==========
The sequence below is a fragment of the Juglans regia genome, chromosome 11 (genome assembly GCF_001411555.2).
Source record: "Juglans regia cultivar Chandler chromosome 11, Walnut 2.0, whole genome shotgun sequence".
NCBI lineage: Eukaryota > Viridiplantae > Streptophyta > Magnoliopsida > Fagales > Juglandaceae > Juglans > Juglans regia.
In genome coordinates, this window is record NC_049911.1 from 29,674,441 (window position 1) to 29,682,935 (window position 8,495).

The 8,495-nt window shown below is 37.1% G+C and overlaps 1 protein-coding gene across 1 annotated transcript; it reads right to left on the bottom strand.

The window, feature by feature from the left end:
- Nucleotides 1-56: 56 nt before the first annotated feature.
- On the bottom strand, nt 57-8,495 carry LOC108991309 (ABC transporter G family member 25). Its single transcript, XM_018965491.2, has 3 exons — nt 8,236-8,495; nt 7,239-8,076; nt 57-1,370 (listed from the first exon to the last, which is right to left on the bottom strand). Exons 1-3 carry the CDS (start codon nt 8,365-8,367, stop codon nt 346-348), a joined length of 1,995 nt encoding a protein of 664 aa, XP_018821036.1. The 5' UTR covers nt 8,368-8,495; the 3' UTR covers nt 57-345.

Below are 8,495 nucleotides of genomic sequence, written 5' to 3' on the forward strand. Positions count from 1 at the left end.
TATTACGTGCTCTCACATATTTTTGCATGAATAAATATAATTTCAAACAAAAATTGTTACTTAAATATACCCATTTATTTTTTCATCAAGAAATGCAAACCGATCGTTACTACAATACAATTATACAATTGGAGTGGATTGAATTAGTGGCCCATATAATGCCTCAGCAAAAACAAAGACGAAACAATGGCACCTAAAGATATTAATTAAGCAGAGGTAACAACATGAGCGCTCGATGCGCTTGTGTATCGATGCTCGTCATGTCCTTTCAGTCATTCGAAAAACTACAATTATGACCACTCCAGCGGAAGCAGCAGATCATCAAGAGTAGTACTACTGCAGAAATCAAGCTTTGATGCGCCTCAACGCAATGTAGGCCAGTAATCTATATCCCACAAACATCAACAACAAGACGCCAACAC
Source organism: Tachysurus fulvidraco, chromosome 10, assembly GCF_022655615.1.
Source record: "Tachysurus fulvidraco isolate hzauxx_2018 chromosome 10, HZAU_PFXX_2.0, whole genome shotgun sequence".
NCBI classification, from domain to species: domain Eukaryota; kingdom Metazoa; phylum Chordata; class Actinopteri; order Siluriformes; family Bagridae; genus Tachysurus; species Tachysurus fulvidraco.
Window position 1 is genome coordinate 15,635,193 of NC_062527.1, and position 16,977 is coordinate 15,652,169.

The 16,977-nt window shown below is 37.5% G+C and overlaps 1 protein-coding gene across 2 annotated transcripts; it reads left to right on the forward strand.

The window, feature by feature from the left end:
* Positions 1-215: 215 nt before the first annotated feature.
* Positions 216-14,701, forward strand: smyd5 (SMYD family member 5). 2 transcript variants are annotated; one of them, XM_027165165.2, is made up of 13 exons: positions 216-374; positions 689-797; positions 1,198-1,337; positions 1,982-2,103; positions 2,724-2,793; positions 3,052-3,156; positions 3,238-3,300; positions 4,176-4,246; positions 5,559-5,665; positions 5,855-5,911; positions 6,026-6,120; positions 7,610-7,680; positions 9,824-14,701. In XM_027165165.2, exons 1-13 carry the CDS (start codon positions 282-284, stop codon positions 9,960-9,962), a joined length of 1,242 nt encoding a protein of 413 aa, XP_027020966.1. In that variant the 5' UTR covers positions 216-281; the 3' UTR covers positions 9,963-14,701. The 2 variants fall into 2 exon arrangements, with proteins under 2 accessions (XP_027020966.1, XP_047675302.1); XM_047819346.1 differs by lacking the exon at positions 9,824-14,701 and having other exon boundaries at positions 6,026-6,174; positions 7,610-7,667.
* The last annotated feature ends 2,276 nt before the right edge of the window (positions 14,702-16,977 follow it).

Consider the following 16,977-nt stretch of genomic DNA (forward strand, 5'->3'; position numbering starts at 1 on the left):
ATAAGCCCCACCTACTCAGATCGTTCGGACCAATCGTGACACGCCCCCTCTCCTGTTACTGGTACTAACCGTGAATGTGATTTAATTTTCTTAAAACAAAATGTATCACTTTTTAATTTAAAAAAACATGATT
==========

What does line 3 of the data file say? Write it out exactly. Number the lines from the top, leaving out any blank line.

NCBI lineage: Eukaryota > Viridiplantae > Streptophyta > Magnoliopsida > Fagales > Juglandaceae > Juglans > Juglans regia.